Grange CopelandThis is Alice Walker’s first book.  It is dark and disturbing, being the story of a Black man in the south during the forties, fifties and sixties. It’s one of those books that is profound and moving, without being particularly entertaining.

Grange’s father is a poor Black man, a sharecropper in rural Georgia.  They live in a decrepit shack provided by his employer, and he does a little farming as well to try to feed his family.  He is forced little by little into a debt that he can never hope to repay, and as his despair deepens, he begins to take it out on his wife and son.   He begins to spend weekends in town drinking and womanizing.  Soon, his wife also does the same, gets herself pregnant by some casual sexual encounter and has another baby, which of course, Grange’s father knows is not his.  He finally decides to leave his family for good.

He has fallen in lust with a strong woman in town, who runs a brothel and bar.   He decides to go North, to NYC, because he has heard all the fantasies about the way for a man to make money there.

Grange’s mother, in a fit of depression on losing her husband, poisons herself and the new baby, and goes into the woods to die.

Grange grows into manhood, gets himself involved as well with his father’s squeeze, and eventually marries one of her daughters who is educated and a school teacher.  But he starts the cycle all over again, taking her into the country to live in a shack, where he also succumbs to despair, and begins to abuse the woman he once loved.  This goes on for ten years or more, and he eventually, in a drunken fit, shoots her in the face.  Two of the children are taken by their maternal grandparents to raise, and the third is taken in by Grange’s father, who has returned and married the brothel operator, bought a farm, and is living a quiet decent life.  The grandchild Ruth and Grange’s father  become very close.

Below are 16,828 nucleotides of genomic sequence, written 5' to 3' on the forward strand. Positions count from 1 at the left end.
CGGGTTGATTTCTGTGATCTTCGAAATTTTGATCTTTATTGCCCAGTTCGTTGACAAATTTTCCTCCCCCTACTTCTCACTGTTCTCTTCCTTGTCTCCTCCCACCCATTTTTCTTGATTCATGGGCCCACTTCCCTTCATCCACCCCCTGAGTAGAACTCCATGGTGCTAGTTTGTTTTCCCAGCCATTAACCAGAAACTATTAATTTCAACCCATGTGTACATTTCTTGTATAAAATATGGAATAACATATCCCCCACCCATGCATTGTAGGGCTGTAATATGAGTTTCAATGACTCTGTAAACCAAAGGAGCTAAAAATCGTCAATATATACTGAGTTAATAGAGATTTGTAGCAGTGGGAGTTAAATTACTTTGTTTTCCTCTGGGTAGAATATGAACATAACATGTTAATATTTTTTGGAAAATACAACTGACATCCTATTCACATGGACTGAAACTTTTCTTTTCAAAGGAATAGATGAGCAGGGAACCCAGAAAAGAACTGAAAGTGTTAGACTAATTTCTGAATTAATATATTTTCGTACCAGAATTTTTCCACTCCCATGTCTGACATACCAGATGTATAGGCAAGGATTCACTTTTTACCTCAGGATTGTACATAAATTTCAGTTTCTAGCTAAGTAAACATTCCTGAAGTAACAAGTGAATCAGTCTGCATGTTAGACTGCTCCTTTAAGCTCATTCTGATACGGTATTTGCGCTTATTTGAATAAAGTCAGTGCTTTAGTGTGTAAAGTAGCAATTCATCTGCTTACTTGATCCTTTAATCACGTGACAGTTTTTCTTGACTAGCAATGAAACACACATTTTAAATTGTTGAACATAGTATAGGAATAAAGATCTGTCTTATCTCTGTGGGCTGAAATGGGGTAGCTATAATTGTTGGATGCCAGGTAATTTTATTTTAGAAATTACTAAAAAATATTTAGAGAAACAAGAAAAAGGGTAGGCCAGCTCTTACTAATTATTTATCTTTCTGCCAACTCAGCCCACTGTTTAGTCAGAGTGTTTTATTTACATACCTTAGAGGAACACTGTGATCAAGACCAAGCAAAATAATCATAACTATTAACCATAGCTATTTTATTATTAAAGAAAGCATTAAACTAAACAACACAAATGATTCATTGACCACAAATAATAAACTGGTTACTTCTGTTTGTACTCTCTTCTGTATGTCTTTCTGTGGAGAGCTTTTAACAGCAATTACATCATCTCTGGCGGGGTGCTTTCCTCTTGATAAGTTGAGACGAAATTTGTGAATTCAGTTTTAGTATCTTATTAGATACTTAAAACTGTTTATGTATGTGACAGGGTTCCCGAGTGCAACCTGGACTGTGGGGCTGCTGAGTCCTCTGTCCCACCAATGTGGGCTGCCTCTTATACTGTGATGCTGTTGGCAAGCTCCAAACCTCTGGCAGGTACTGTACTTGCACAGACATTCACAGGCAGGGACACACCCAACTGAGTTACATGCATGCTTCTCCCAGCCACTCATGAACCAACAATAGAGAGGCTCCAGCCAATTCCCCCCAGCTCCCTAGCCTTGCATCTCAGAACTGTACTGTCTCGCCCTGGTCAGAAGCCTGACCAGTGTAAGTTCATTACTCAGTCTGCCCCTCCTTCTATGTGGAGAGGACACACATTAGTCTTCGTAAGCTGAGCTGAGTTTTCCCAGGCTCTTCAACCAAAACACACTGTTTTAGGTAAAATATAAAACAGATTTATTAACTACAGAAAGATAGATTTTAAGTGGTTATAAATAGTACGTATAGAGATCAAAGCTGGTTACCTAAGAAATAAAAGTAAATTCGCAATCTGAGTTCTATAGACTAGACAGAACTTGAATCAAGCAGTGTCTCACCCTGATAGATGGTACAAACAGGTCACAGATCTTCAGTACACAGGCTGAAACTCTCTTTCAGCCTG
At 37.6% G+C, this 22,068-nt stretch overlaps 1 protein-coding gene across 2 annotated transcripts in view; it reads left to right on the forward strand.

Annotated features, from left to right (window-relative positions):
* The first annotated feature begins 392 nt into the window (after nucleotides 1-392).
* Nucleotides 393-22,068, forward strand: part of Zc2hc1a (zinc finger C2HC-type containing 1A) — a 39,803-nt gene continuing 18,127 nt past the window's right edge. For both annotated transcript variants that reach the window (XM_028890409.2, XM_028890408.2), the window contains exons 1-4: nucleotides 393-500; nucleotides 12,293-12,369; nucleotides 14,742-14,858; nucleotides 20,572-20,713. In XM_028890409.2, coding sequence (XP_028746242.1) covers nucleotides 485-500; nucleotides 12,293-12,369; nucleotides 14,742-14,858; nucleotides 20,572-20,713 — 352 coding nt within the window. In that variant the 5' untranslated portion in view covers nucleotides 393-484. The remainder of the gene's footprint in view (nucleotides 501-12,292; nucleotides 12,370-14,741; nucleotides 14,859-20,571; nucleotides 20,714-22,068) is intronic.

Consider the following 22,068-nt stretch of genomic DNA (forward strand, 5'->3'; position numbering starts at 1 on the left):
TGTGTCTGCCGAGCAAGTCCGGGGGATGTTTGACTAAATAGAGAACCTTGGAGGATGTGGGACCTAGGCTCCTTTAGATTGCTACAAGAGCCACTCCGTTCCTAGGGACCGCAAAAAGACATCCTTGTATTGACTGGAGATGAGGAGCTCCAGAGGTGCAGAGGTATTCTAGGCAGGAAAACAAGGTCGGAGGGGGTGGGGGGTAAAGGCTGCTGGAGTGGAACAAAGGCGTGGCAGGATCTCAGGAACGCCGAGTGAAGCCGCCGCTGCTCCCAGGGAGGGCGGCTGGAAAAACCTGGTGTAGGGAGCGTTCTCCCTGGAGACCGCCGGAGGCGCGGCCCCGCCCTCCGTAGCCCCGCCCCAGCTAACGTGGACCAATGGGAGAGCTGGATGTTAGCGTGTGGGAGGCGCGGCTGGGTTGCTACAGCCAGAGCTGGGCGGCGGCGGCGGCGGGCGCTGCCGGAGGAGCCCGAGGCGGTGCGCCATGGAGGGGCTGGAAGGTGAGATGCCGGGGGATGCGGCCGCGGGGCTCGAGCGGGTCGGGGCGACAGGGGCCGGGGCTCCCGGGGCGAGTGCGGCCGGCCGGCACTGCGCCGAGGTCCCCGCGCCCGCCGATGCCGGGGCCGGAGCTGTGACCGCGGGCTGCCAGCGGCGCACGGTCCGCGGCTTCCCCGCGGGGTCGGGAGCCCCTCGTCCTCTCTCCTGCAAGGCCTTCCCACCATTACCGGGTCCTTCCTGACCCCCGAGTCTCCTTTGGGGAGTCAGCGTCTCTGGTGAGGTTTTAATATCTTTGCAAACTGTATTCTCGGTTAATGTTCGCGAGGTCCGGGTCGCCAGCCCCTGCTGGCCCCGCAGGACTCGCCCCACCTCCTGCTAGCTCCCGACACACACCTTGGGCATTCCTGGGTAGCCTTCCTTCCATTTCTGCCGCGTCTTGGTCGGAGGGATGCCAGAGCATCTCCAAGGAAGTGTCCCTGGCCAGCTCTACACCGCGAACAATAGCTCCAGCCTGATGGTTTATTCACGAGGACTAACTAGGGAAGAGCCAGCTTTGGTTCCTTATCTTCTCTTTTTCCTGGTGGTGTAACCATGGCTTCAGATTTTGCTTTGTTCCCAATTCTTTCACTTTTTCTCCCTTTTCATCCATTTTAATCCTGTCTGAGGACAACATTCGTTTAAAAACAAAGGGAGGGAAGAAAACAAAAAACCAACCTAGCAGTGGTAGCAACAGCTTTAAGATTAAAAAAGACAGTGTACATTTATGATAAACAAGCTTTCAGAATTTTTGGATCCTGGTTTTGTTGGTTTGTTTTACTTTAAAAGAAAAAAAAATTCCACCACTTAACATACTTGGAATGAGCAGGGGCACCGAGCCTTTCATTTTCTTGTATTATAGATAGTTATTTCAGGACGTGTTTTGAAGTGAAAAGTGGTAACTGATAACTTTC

The rest of the book is about racism and the deep divide between the whites and the blacks.  The entire book is a look at how people cope with anger and bitterness and hopelessness.

There is essentially no happy ending as in The Color Purple, and it is a very difficult book to read.




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